The following morning we plan to visit Black Mountain College Museum. (http://www.blackmountaincollege.org/)
Emily is writing a contrast paper regarding Black Mountain College and Berea College, compared to the traditional colleges in the late 1800's - early 1900's. These two colleges had a radical vision and mission that departed from the traditional expectations of higher education.
After lunch we will leave the southern tip of the Blue Ridge Mountains and drive south into the Chattahoochee National Forest. We will spend the night in Helen, Georgia - known for it's pseudo-Germanic architecture. (http://www.helenga.org/)
In the evening we'll drive over to Dahlonega, Georgia to enjoy the local arts and music. Maybe even have time to hang out at the Crimson Moon Cafe - www.thecrimsonmoon.com
After a fun-filled evening, the next morning we will head over to Amicalola Falls (http://www.amicalolafalls.com/) for a vigorous hike. This is where the Appalachian Trail begins. During this time of year there are hundreds of hikers that begin their adventure at Amicalola and hike all the way to Maine, following the Appalachian trail from one end to the other! From what I've read on blogs and such, it takes 5-6 months to hike the entire trail - depending on how far you hike each day! Anyone want to give it a try?
In the afternoon we will head down to Atlanta and check out the Museum of High Art, as well as the Dogwood Festival at Lenox Square. More arts, music and food! Atlanta has so much to see - we had to keep it simple this time around.
Finally on our last day, we'll hike up Stone Mountain - http://www.stonemountainpark.org/ - which happens to be celebrating it's 50th anniversary! The forecast is for sunny skies, high of 71F. Hopefully we'll get a great view of the city and surrounding areas. Then it's time to start our drive back to Berea, KY. This time we'll be taking I-75 straight north.
So, check back after a few weeks - we should have some great photos to share!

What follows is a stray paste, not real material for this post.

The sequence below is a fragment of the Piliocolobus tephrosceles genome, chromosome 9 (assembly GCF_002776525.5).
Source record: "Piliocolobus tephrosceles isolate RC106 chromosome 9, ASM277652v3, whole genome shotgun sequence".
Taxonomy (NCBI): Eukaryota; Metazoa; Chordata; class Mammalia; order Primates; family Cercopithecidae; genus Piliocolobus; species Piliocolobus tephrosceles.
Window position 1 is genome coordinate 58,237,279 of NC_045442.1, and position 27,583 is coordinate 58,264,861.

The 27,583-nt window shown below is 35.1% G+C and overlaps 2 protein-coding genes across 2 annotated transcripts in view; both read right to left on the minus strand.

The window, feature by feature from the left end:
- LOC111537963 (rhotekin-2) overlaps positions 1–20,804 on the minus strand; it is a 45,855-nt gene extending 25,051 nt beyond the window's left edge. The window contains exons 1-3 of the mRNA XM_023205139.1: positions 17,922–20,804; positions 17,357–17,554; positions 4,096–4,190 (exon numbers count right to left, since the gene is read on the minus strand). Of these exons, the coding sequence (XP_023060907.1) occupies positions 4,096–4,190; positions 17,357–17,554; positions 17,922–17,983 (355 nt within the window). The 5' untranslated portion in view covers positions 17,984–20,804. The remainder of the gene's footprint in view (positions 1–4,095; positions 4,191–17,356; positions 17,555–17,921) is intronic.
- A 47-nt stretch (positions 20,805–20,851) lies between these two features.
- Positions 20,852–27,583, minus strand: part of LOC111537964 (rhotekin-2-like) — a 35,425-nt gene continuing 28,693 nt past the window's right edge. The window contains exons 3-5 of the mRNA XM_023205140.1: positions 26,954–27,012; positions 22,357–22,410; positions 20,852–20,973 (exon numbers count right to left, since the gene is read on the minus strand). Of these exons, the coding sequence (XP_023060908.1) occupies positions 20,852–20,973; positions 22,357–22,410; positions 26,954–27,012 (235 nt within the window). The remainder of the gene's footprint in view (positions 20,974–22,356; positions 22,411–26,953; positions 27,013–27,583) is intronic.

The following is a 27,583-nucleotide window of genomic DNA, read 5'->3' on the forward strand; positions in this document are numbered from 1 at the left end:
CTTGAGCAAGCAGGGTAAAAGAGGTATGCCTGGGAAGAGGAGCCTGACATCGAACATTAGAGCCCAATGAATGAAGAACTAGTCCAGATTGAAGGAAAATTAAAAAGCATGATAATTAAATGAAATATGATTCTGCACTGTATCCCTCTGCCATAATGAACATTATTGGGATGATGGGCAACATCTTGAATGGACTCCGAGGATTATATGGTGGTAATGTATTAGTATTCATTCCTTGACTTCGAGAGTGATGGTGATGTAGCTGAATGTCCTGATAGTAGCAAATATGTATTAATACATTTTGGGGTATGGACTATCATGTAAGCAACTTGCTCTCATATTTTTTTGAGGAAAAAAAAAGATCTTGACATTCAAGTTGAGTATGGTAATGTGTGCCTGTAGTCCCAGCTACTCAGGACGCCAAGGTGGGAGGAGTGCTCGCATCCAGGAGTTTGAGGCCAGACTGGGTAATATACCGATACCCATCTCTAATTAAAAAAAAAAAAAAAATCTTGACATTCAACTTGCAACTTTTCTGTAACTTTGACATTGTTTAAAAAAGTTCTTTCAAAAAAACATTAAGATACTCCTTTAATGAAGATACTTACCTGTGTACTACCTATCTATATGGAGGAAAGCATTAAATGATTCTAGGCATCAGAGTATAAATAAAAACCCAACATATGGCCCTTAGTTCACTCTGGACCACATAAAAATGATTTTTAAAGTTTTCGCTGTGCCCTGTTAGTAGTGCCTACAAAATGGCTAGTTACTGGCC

Until then, happy trails to you...until we meet again...

Saturday, January 05, 2008

LBYM in 2008

LBYM - Living Below Your Means
I recently ran across a blog on Fools.com about this topic. It looks like people have been sharing their ideas and suggestions since 2000 - which is pretty cool. Definitely check it out http://boards.fool.com/Messages.asp?bid=100158&mid=26240484
So, I thought it would be worth sharing some of my own tips fwiw:
  1. Last year I learned about the "Locks of Love" - available in most areas - you receive a free haircut, if you donate your hair (at least 10") to the charity. It's a win-win.
  2. Michael "found" quite a loot in the dumpster behind his work. There were purses, Trader Joe spices, oils & mixes, several shampoos, body wash, etc. We sold some of the purses to friends, gave some to Friends of Paint Lick and have enjoyed the spices. It looked like someone had to dispose of things last minute.
  3. Living close to a college campus provides good opportunities at the end of the semester. As you walk/drive around campus, there are always tables, sofas, chairs, bookshelves, etc - sitting out - left behind as students leave for the summer.
  4. Over two years ago we went cellular - no more LAN lines. We have a family plan and have added phones as needed. It's great - no regrets.
  5. Most of our lunches are either brown-bagged or skipped. We may order pizza every few weeks and Chinese take-out once a month. I save eating out for special dates:).
I was incredibly impressed by Judi's cooking, when we saw her last Spring Break,and have tried some new recipes. Most of our meals involve ground beef or chicken. Nothing too complicated.

In terms of purchases here's my two-cents:
Is it for the right reason? In other words, will it add value to your life and fit your goals.
Is it the right time? Timing is everything. Are all your ducks in a row or should you wait a few more days, weeks, months. Don't start a project you can't finish in a timely manner - adding unnecessary stress and don't purchase a gadget you don't have time to learn or use for it's maximum value.
Is it the right purchase? Research, research, and more research. Make sure what you get is what you thought you were getting.

OK - that's my thought for the day. Feel free to add comments or share your LBYM stories.